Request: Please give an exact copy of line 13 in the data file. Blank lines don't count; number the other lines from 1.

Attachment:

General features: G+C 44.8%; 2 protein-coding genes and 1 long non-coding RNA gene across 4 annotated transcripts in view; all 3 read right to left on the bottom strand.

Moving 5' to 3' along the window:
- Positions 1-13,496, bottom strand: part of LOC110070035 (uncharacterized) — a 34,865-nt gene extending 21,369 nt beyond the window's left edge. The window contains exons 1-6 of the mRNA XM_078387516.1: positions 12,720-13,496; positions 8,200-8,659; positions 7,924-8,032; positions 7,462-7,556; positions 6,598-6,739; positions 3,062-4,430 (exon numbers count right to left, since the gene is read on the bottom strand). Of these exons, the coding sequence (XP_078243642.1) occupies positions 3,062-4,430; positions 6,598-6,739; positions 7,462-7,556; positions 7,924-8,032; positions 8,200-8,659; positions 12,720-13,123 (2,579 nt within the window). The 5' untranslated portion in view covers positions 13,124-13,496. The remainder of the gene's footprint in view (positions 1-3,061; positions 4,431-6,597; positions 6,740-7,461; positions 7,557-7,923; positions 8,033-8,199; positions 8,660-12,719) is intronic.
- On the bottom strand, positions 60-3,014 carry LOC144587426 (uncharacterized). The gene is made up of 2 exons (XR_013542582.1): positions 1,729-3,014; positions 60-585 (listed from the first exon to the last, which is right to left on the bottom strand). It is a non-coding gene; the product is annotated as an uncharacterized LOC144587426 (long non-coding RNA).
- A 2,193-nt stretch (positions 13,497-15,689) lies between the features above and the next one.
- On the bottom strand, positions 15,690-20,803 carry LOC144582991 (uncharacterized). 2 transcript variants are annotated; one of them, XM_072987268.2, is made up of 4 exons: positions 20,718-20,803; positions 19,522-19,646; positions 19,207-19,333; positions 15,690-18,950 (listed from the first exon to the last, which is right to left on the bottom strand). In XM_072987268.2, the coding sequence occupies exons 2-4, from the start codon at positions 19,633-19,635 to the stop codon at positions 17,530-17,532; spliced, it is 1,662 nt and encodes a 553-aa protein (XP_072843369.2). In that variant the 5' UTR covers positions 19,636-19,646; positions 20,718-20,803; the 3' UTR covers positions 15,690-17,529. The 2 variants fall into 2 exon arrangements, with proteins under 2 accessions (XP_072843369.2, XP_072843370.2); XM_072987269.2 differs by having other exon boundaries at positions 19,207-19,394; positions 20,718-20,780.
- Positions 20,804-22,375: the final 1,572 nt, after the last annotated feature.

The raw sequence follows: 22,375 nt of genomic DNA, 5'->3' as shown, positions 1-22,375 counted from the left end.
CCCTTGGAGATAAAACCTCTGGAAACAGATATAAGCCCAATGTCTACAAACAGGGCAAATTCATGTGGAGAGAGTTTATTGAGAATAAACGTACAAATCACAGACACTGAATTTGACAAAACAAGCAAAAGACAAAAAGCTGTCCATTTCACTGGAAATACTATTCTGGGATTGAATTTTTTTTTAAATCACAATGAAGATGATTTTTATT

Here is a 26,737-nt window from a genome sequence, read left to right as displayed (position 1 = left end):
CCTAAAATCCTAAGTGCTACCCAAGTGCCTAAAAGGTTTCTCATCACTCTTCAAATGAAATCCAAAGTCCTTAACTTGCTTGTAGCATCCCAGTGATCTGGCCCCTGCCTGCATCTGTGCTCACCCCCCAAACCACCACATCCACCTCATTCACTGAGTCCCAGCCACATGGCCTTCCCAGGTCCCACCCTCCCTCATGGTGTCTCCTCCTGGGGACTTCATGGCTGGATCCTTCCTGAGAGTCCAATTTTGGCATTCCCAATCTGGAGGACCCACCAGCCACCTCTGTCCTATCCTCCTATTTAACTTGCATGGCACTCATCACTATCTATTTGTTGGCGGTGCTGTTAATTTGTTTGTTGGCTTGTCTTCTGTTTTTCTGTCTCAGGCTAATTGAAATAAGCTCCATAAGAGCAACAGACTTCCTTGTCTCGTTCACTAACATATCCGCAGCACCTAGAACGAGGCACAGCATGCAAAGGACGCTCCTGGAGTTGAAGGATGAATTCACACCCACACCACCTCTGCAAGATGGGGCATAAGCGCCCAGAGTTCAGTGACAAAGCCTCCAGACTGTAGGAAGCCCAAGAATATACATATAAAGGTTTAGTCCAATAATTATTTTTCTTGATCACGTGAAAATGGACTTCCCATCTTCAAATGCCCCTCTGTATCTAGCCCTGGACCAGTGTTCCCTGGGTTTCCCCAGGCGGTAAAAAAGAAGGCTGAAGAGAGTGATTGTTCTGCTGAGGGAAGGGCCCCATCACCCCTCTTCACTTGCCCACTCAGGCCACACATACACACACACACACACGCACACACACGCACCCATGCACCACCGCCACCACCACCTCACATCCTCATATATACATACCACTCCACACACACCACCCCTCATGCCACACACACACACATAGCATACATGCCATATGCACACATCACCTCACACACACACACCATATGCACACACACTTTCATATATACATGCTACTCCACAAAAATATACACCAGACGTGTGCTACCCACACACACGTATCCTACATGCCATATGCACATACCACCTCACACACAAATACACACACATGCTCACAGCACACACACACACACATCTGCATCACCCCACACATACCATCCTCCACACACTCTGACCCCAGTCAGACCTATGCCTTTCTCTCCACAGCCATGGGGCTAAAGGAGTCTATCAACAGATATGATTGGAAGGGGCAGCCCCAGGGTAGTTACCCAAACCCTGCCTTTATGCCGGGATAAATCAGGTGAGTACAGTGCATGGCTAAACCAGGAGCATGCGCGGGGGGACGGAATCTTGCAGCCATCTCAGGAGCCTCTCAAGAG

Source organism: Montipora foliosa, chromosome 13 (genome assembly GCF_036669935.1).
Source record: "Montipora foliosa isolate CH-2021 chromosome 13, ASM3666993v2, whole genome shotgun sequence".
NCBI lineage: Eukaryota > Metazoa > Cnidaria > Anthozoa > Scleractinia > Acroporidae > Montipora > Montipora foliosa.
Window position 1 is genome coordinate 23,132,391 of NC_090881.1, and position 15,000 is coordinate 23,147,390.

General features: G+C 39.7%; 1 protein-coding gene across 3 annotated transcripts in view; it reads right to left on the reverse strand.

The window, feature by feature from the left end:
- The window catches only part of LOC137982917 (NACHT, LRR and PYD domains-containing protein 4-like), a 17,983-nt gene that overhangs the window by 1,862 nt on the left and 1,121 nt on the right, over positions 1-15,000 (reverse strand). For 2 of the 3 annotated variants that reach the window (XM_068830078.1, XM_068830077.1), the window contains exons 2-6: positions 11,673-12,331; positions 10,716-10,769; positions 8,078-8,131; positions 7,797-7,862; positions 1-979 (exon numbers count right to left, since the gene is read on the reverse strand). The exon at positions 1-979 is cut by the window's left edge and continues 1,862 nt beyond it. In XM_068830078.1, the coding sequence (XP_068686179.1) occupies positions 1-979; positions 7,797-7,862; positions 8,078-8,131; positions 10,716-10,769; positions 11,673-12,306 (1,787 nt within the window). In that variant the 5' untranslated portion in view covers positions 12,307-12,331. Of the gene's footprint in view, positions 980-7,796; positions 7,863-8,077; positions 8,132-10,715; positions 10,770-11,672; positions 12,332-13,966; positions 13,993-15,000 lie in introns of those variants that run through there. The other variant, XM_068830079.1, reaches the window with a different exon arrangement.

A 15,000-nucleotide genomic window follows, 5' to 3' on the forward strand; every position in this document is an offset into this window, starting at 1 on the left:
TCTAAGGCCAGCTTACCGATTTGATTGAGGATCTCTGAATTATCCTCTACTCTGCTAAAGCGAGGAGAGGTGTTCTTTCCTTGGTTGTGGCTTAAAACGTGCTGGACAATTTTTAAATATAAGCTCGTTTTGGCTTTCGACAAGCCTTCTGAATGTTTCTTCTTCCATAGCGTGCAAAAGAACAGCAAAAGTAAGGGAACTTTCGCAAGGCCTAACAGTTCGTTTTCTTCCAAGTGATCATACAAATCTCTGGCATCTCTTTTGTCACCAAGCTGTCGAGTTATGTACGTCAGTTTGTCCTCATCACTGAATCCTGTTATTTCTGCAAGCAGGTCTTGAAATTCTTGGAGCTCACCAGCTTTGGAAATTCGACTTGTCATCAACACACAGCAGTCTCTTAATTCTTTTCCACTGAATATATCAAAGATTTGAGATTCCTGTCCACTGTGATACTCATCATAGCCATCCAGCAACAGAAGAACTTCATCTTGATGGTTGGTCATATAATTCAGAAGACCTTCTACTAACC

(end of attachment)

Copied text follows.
Source record: "Montipora foliosa isolate CH-2021 chromosome 13, ASM3666993v2, whole genome shotgun sequence".